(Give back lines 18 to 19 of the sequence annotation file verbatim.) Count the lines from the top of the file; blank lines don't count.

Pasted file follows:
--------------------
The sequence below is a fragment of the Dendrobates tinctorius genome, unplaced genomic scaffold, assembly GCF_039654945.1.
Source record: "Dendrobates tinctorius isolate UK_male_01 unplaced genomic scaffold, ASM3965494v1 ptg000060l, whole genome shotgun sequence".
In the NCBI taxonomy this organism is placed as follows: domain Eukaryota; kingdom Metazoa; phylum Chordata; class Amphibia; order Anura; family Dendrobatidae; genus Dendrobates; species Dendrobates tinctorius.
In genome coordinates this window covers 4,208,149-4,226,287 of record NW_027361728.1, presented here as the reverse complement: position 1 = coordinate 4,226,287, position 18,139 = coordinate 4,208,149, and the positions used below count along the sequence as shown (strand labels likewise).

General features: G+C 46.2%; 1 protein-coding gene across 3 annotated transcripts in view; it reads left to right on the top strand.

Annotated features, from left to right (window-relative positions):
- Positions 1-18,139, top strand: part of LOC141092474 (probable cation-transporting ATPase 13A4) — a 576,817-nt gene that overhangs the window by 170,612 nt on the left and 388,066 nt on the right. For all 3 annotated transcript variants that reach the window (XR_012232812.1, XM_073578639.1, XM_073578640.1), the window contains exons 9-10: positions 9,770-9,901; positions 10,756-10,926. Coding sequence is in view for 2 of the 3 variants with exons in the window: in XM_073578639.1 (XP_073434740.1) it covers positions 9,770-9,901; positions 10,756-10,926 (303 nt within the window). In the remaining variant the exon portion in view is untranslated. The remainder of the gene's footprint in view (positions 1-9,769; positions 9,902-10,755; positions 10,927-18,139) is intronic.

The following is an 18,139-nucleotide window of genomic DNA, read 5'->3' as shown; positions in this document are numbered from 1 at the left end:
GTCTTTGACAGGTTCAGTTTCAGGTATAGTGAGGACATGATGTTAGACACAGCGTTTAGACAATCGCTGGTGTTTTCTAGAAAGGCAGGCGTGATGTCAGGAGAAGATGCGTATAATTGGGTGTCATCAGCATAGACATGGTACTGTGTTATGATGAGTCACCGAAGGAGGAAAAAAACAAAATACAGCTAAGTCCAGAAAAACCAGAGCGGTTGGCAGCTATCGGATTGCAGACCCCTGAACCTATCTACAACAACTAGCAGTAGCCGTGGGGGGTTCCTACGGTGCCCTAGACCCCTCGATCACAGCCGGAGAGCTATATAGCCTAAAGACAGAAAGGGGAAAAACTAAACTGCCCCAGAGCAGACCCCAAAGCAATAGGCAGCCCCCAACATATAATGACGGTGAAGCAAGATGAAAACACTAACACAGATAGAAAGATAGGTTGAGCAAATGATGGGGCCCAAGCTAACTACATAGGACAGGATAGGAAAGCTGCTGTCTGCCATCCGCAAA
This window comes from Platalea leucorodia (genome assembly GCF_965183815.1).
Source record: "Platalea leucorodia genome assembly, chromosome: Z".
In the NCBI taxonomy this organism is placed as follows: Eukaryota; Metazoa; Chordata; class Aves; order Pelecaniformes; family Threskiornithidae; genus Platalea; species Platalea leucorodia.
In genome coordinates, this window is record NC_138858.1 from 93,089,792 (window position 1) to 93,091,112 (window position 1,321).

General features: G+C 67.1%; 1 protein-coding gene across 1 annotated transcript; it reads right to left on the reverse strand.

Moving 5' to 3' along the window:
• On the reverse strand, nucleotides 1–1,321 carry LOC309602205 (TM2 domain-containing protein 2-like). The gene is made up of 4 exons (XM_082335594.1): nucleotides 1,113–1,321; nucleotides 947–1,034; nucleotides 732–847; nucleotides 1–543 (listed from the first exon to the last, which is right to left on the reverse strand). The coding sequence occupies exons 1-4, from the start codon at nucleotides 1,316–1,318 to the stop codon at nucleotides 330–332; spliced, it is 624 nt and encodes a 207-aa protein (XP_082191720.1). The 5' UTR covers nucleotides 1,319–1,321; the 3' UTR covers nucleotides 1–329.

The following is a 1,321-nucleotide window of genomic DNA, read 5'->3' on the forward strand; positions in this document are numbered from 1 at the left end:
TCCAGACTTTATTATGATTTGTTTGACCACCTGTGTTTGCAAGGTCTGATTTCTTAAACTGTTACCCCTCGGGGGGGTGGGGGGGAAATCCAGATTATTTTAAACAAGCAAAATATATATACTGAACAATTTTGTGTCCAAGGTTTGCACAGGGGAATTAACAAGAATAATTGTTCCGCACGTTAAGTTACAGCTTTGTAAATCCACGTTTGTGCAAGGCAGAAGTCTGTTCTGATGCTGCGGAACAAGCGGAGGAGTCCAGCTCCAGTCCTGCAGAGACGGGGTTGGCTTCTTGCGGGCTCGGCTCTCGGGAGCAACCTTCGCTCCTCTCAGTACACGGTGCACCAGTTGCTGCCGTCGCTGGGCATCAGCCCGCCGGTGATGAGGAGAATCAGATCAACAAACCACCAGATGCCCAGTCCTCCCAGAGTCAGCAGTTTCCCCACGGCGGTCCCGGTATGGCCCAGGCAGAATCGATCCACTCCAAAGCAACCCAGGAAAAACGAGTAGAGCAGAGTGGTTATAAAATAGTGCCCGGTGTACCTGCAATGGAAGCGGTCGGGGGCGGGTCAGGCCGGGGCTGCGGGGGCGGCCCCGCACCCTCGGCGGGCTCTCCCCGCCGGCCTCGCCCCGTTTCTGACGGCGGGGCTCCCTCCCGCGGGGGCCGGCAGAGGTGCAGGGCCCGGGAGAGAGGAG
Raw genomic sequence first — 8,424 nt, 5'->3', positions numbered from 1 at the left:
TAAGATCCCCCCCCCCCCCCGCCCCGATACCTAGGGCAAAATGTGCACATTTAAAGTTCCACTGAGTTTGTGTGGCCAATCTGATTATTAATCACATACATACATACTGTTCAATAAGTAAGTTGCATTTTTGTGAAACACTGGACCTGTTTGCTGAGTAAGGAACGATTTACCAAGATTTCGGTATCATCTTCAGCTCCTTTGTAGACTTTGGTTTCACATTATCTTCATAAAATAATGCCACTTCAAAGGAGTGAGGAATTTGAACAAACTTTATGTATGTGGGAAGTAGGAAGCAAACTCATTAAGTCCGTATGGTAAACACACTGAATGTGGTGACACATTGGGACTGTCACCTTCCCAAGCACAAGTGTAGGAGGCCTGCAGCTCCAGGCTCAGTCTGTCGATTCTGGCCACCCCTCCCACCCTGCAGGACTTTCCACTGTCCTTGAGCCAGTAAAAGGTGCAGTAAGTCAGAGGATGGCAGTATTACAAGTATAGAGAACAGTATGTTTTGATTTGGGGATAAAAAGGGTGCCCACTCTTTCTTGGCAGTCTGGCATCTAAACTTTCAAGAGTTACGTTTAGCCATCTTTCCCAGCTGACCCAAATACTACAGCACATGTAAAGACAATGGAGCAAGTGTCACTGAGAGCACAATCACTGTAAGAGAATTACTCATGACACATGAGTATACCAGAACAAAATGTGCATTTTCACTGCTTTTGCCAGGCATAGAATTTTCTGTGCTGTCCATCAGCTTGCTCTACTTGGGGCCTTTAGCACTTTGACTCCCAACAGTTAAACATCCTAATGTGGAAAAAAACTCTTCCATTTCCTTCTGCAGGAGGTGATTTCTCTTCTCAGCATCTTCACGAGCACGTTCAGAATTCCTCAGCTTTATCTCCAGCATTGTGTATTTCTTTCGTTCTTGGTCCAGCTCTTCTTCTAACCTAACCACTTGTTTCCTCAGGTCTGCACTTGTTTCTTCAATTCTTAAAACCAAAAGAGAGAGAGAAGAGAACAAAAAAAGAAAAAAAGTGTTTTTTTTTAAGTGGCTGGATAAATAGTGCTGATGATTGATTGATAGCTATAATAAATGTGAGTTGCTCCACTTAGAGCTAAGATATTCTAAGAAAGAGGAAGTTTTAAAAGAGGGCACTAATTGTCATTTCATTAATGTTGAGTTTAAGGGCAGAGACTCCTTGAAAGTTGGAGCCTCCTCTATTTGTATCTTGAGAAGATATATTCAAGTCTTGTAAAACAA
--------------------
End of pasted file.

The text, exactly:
TCCAGACTTTATTATGATTTGTTTGACCACCTGTGTTTGCAAGGTCTGATTTCTTAAACTGTTACCCCTCGGGGGGGTGGGGGGGAAATCCAGATTATTTTAAACAAGCAAAATATATATACTGAACAATTTTGTGTCCAAGGTTTGCACAGGGGAATTAACAAGAATAATTGTTCCGCACGTTAAGTTACAGCTTTGTAAATCCACGTTTGTGCAAGGCAGAAGTCTGTTCTGATGCTGCGGAACAAGCGGAGGAGTCCAGCTCCAGTCCTGCAGAGACGGGGTTGGCTTCTTGCGGGCTCGGCTCTCGGGAGCAACCTTCGCTCCTCTCAGTACACGGTGCACCAGTTGCTGCCGTCGCTGGGCATCAGCCCGCCGGTGATGAGGAGAATCAGATCAACAAACCACCAGATGCCCAGTCCTCCCAGAGTCAGCAGTTTCCCCACGGCGGTCCCGGTATGGCCCAGGCAGAATCGATCCACTCCAAAGCAACCCAGGAAAAACGAGTAGAGCAGAGTGGTTATAAAATAGTGCCCGGTGTACCTGCAATGGAAGCGGTCGGGGGCGGGTCAGGCCGGGGCTGCGGGGGCGGCCCCGCACCCTCGGCGGGCTCTCCCCGCCGGCCTCGCCCCGTTTCTGACGGCGGGGCTCCCTCCCGCGGGGGCCGGCAGAGGTGCAGGGCCCGGGAGAGAGGAG
Raw genomic sequence first — 8,424 nt, 5'->3', positions numbered from 1 at the left: